Innovation is hard. At big companies, that’s an understatement.
Because at big companies, when it comes to innovation, many tend to err on the side of caution. That is, until something better comes along that threatens to take away customers. Then, they scramble to react.
It’s a big reason why mistakes and outright misses are common among big companies. Look no further than Gillette’s 6 percent drop in sales to see the consequences of a missed opportunity. The razor and grooming company never predicted that customers would move to monthly subscription services like Harry’s or Dollar Shave Club. (If Gillette had predicted it, it would have gotten there first.) The established companies are now playing catch-up: Gillette launched a razor delivery service of its own, called Gillette On Demand, and Unilever acquired Dollar Shave Club in 2016 for $1 billion.
“Most big companies don’t have a culture that’s built for accepting new ideas that seem small and insignificant at first,” says Scott Kirsner, journalist, author, and editor and co-founder of Innovation Leader, on an episode of the Outside In podcast. “They often watch as startups see an opportunity and have the patience to develop that opportunity over five or ten years and turn it into a billion dollar business.”
“The thing that’s more challenging for big companies is internal innovation and unlocking the potential of your own people, talking to your customers and your business partners in new ways,” he continues.
One solution to the innovation problem is to bring customers into the process. Because customers are the disruptive force in business. Yet, customers – their ideas, their perspectives, their creativity – are underutilized inside large organizations, caused by a disconnect between the people inside the company and the people they are trying to serve. Why is that?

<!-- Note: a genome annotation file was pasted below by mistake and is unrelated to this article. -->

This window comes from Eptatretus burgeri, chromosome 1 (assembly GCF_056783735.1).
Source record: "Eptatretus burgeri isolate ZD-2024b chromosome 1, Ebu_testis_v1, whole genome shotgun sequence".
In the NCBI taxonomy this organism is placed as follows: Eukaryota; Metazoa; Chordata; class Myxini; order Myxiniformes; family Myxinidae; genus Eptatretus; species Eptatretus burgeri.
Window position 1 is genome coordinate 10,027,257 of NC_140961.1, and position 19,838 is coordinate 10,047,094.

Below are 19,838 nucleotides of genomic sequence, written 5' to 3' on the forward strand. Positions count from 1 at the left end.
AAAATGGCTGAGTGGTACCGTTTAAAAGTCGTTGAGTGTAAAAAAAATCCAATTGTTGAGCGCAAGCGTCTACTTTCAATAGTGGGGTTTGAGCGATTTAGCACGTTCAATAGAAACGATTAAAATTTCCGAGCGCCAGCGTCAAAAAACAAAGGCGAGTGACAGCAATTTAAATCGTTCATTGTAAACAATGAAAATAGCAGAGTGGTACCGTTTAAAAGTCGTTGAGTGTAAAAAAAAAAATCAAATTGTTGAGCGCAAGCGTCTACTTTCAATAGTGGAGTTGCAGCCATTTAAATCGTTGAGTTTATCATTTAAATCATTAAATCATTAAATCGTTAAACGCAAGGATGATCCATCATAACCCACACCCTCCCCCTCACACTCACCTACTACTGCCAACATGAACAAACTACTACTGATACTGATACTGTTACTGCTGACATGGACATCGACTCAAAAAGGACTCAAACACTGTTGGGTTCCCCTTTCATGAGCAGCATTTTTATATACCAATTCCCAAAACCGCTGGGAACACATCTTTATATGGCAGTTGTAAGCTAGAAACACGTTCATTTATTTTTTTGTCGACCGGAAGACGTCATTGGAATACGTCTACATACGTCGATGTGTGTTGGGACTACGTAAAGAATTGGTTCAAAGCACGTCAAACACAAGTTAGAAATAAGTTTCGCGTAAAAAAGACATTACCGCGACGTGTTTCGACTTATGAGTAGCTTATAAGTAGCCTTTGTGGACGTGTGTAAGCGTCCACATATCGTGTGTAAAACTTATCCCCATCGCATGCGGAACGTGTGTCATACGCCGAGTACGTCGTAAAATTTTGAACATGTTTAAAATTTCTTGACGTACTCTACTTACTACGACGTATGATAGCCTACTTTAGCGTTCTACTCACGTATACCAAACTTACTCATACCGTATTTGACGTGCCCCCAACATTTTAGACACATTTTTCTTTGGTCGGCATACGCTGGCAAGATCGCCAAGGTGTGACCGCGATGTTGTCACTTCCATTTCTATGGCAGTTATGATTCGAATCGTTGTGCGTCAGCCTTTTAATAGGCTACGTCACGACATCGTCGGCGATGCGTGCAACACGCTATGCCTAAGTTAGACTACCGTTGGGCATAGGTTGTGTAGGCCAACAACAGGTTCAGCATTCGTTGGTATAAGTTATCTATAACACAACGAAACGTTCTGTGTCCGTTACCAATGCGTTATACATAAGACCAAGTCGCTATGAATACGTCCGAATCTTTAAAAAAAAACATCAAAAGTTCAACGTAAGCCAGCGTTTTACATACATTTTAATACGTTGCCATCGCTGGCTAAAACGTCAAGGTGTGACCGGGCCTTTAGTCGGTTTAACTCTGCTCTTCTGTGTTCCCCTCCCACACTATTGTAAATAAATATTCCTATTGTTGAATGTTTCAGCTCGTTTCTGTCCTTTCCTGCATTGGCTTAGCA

Kirsner says there’s often a fixed notion of who the customer is and what they want in the minds of senior leaders. Their beliefs were formed and cemented early in their careers as young sales reps or marketing associates – and haven’t changed much as they’ve risen through the ranks. Or, what’s worse, they figure that attending one or two in-person sessions with customers a year qualifies as enough.
Too often, Kirsner says, innovation takes a back seat to Wall Street. There’s always pressure to report healthy results to investors and impatient market analysts. “A lot of CEOs think that saying the word ‘innovation’ and maybe naming somebody a Chief Innovation Officer is the magic bullet,” Kirsner says. These are the usual platitudes of big business, intended to maintain a veneer of innovation.
Sometimes innovation is celebrated through the creation of Silicon Valley labs that sit outside of day-to-day business. This certainly keeps these ideas from being, as Kirsner says, “pulled into the gravitational vortex of day-to-day business.” However, the reality is, most labs are little more than a costly (and cuttable) line item on the corporate P&L sheet. As Kirsner puts it, they can be “satellites that get launched into space but can never quite wind up in orbit around the planet.”
One example of a lab that works, Kirsner says, is Visa’s innovation lab, which is located one floor below where senior leaders sit at the company’s San Francisco headquarters. Executives are known to pop down the open staircase and join customer co-creation sessions, interact with customers, and get their hands dirty exploring the future of payments.
There is no magic bullet to solving big companies’ innovation challenges. Ultimately, Kirsner says what helps large companies innovate is the “basic and fundamental stuff, like patience and investing over time and experimenting and tolerating failure.” Of course, the basics are usually most difficult to get right. But there are outliers within the corporate world – like Disney, for example, where “the DNA of innovation has been present since the very beginning.”
The good news is that innovation at large companies is headed to greater permeability. “We’re moving away from the idea that successful companies are on a campus or in a tower where all the employees mostly interact with other employees and are breathing the fumes of their own ideas all day long.”
Whether that permeability means holding open innovation challenges, like the pharmaceutical industry often does; giving employees the permission and space to ideate and prototype; or bringing customers into the innovation process – what’s clear is that it starts by acknowledging that employees and customers are creative, that they’re disruptive, and that innovation more often than not moves from the outside in.